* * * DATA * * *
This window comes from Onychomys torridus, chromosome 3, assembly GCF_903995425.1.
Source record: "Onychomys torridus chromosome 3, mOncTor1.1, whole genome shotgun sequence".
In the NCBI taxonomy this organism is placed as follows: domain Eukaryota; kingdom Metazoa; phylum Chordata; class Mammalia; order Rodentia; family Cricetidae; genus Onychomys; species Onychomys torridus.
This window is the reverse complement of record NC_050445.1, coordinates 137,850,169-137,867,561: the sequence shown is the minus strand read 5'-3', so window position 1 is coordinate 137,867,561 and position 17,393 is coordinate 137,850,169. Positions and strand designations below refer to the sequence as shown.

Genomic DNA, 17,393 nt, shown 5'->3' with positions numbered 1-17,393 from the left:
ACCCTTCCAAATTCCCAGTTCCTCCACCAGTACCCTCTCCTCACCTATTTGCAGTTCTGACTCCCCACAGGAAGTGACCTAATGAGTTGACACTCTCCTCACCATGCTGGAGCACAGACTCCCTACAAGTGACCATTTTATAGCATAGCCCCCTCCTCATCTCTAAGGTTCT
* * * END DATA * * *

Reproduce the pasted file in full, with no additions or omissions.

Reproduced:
This window comes from Onychomys torridus, chromosome 3, assembly GCF_903995425.1.
Source record: "Onychomys torridus chromosome 3, mOncTor1.1, whole genome shotgun sequence".
In the NCBI taxonomy this organism is placed as follows: domain Eukaryota; kingdom Metazoa; phylum Chordata; class Mammalia; order Rodentia; family Cricetidae; genus Onychomys; species Onychomys torridus.
This window is the reverse complement of record NC_050445.1, coordinates 137,850,169-137,867,561: the sequence shown is the minus strand read 5'-3', so window position 1 is coordinate 137,867,561 and position 17,393 is coordinate 137,850,169. Positions and strand designations below refer to the sequence as shown.

Genomic DNA, 17,393 nt, shown 5'->3' with positions numbered 1-17,393 from the left:
ACCCTTCCAAATTCCCAGTTCCTCCACCAGTACCCTCTCCTCACCTATTTGCAGTTCTGACTCCCCACAGGAAGTGACCTAATGAGTTGACACTCTCCTCACCATGCTGGAGCACAGACTCCCTACAAGTGACCATTTTATAGCATAGCCCCCTCCTCATCTCTAAGGTTCT